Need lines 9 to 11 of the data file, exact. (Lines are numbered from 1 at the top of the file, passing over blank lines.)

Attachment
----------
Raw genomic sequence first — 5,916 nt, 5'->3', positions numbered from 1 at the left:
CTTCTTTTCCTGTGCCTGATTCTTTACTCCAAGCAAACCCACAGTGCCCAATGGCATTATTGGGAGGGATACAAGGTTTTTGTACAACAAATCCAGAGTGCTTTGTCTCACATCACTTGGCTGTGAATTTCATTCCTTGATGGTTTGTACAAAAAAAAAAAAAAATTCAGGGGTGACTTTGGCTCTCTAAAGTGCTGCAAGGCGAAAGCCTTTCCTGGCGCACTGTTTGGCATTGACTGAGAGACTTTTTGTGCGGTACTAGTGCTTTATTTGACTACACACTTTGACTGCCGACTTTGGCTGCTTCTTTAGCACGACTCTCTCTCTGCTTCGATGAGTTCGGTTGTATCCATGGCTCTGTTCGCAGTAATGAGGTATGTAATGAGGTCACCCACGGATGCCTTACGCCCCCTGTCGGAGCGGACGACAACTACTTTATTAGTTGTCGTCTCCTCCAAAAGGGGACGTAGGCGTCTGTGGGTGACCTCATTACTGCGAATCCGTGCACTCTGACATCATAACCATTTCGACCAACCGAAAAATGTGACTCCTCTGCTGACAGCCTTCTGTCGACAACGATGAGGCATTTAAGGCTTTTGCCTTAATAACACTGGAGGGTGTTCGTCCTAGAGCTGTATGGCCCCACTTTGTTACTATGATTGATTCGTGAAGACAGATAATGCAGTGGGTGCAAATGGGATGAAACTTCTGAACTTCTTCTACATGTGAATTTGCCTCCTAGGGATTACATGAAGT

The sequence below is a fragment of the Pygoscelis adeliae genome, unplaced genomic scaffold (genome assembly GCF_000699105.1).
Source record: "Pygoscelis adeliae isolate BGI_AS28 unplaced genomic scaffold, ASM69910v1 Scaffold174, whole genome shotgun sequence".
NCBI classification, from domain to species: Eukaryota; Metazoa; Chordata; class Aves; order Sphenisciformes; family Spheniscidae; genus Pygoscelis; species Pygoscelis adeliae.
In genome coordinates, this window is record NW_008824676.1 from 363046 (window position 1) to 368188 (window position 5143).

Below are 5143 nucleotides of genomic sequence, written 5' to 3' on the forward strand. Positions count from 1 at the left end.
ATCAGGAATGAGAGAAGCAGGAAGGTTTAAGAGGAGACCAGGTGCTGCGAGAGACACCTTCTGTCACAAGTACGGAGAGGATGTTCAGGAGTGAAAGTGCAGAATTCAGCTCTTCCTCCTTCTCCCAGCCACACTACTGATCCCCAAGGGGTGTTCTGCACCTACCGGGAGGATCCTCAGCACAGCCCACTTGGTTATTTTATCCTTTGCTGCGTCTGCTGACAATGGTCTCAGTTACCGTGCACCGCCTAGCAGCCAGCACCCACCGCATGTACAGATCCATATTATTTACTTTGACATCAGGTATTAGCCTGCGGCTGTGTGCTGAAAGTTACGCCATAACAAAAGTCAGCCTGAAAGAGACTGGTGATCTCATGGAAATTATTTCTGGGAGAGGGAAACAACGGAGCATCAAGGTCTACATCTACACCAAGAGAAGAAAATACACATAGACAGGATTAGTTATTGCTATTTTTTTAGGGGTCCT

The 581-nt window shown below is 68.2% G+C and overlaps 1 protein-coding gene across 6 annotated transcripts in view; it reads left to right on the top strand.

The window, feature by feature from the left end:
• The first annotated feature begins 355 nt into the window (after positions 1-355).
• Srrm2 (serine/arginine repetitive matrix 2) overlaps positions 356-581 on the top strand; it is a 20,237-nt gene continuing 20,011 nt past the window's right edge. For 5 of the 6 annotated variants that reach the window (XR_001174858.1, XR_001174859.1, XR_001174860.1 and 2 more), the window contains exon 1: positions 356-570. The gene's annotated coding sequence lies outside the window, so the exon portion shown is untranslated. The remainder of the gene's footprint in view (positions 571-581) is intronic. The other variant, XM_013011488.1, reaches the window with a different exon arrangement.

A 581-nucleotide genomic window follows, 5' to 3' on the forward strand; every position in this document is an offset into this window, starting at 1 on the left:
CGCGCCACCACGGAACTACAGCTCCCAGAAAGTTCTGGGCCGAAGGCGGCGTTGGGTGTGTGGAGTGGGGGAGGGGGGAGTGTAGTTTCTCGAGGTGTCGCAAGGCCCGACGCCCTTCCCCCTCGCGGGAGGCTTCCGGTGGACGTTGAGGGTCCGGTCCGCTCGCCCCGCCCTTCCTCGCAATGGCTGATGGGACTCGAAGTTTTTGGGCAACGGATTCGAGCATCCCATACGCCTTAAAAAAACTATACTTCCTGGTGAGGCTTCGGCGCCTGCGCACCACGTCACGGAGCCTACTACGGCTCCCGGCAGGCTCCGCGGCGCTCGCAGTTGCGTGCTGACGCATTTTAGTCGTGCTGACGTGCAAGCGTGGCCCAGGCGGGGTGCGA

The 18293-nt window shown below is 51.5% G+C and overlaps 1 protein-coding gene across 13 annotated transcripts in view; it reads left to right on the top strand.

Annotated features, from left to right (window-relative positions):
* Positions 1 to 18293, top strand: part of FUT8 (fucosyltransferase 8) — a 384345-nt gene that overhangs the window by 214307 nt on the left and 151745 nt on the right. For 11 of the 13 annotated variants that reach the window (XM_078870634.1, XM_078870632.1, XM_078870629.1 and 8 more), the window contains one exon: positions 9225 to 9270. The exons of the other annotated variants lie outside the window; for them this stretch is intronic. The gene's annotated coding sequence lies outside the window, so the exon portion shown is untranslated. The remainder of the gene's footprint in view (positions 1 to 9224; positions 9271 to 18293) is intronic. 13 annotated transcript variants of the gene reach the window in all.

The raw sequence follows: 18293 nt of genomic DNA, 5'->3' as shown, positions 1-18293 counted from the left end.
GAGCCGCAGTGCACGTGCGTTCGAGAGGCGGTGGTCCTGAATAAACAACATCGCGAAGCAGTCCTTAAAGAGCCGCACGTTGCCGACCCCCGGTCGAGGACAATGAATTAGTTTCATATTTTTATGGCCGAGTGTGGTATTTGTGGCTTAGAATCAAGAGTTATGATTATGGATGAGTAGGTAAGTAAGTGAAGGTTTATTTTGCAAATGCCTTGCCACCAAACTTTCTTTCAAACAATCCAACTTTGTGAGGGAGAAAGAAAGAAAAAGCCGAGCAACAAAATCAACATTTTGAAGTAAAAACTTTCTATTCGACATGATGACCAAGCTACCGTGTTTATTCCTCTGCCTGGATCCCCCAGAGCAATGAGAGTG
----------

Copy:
The 581-nt window shown below is 68.2% G+C and overlaps 1 protein-coding gene across 6 annotated transcripts in view; it reads left to right on the top strand.

The window, feature by feature from the left end:
• The first annotated feature begins 355 nt into the window (after positions 1-355).